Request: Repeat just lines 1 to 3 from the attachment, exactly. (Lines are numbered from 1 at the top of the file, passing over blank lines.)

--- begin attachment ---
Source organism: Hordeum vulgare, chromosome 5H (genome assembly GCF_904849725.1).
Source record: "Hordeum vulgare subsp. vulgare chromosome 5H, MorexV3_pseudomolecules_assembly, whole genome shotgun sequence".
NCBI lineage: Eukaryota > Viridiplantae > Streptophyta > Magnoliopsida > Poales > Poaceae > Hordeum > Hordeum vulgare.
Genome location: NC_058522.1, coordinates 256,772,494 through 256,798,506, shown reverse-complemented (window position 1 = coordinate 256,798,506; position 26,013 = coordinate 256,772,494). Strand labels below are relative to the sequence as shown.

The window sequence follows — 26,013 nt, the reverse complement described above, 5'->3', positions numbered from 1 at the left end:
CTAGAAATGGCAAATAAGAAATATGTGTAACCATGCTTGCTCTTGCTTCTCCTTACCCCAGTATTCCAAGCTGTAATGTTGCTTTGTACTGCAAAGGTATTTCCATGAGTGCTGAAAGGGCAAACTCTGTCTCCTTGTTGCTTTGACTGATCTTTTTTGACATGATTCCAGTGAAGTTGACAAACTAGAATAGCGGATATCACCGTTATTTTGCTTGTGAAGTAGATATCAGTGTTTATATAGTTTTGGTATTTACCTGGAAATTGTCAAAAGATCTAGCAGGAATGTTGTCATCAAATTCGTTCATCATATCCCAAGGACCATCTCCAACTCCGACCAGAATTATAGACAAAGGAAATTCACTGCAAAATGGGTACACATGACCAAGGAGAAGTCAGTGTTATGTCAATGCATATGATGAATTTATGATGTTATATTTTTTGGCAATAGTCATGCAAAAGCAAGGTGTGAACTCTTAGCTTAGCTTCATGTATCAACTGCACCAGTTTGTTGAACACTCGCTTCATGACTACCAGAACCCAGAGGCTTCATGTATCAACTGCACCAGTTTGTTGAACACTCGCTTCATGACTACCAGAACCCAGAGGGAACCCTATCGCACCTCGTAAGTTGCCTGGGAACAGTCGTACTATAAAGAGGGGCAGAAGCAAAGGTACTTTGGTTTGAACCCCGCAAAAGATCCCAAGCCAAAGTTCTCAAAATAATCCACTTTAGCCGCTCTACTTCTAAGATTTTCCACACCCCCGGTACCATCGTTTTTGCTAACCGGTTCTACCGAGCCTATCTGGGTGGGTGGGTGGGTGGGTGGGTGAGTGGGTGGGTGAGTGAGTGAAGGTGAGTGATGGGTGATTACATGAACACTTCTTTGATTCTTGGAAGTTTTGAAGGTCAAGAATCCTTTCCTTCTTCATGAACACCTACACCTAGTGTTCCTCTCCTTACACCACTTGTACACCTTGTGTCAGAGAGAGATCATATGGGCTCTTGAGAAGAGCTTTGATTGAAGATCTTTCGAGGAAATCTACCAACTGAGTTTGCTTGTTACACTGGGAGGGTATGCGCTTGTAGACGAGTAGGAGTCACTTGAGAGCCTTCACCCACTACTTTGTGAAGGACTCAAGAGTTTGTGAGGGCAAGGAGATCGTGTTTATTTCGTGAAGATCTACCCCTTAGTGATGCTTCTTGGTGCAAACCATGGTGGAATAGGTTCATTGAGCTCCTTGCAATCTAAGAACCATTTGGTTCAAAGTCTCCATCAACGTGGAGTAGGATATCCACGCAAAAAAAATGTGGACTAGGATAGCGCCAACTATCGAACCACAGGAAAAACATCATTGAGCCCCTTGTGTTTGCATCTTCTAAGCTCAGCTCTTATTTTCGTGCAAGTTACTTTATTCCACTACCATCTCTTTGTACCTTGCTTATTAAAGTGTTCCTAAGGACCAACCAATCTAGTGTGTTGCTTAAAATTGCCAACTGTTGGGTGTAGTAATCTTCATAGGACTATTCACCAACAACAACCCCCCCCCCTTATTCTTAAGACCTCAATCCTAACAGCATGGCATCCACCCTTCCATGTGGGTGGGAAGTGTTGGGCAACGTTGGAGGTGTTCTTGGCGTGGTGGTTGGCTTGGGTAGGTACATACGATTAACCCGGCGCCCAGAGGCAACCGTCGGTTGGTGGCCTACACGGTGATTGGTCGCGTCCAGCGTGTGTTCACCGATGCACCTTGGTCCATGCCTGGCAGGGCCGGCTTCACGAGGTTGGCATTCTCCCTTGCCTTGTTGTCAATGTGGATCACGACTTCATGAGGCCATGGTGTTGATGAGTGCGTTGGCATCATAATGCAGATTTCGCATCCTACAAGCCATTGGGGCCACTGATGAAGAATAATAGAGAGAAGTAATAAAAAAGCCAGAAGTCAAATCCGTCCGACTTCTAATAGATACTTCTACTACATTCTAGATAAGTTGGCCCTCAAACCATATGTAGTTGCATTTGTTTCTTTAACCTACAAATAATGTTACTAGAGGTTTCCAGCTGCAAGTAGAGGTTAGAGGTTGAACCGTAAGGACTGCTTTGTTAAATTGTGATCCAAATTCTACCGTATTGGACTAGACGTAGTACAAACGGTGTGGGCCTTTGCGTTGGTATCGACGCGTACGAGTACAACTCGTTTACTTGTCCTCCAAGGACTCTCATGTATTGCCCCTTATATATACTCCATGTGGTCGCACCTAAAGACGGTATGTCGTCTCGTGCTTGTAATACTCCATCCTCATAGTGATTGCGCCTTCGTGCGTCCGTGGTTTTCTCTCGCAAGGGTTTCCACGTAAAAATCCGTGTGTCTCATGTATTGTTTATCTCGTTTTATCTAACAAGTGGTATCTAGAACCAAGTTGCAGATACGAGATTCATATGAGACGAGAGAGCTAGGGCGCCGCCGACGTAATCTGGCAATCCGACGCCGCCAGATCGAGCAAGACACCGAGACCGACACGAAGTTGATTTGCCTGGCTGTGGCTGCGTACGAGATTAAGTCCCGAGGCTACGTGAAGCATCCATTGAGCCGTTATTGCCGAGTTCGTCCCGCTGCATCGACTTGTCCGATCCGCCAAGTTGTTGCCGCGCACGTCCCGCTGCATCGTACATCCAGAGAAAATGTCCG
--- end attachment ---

Source organism: Hordeum vulgare, chromosome 5H (genome assembly GCF_904849725.1).
Source record: "Hordeum vulgare subsp. vulgare chromosome 5H, MorexV3_pseudomolecules_assembly, whole genome shotgun sequence".
NCBI lineage: Eukaryota > Viridiplantae > Streptophyta > Magnoliopsida > Poales > Poaceae > Hordeum > Hordeum vulgare.